The iPhone is also very interactive, mostly because of its touch screen and motion sensibility. The user can navigate online very easily because everything flows naturally. All the operations the phone does are much more intuitive than with the Blackberry.
One advantage for the Blackberry is that it synchronizes new information automatically with the WIFI. When a user makes changes in his calendar or in his contact list for example, changes appear automatically. The iPhone does not synchronize information changes from one application to another.
Security wise, the Blackberry is considered as one of the most secured phones for storing and transmitting data, which is an important guarantee for professionals
Another important point for the Blackberry is that all the Office documents can be opened but more importantly edited with the phone. On the iPhone they can only be opened.
We can call it deuce for this part, both phones have their technical advantages.
The Blackberry seems to be better for business and advanced professional use because it is a small desktop extension and you can basically do anything you would normally do on a laptop.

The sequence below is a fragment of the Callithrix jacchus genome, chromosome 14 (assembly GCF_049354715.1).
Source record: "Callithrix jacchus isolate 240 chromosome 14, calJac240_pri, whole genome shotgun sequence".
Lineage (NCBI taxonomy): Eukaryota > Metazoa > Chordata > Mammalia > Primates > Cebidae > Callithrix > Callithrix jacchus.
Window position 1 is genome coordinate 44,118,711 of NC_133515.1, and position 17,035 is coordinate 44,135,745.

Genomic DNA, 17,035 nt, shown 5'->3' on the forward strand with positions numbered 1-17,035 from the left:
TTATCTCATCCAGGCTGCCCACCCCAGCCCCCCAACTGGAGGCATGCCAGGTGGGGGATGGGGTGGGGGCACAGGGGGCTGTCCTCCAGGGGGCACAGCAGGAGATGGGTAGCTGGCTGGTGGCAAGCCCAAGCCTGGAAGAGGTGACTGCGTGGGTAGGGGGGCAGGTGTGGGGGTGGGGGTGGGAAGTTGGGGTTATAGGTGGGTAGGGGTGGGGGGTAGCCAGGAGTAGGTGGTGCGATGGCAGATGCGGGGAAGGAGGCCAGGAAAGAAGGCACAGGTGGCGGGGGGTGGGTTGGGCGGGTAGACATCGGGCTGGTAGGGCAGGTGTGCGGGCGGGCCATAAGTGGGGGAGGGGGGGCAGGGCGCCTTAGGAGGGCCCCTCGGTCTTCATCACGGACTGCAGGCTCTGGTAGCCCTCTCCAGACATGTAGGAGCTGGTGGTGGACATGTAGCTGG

If you are a business man it seems that the iPhone is lacking some vital functions to be a valid choice. Even if the designers always try to add better application to make the phone more professional, Blackberry is still ahead.
On the other hand, the iPhone is a success in large audiences mostly used for personnel purposes because it is seen as more innovative, interactive and fun
The iPhone is recommended for a personnel use and the blackberry as an extension of the professional environment. Blackberry wins for business use and security, iPhone for personal use and innovations. But when it comes down to functioning in the business world and having a practical phone, Blackberry wins.
As for a journalist it is difficult to decide which phone to own. I guess it depends on what the person wants to do with his or her phone and what he or she does on a daily basis. If the person spends most of the day inside and in meetings he might want to take a Blackberry, easier to manage for professional purposes. But then if the person is an aspiring journalist spending its entire day running from one side to another and navigating on the web to search for the latest news, then an iPhone is fit for him.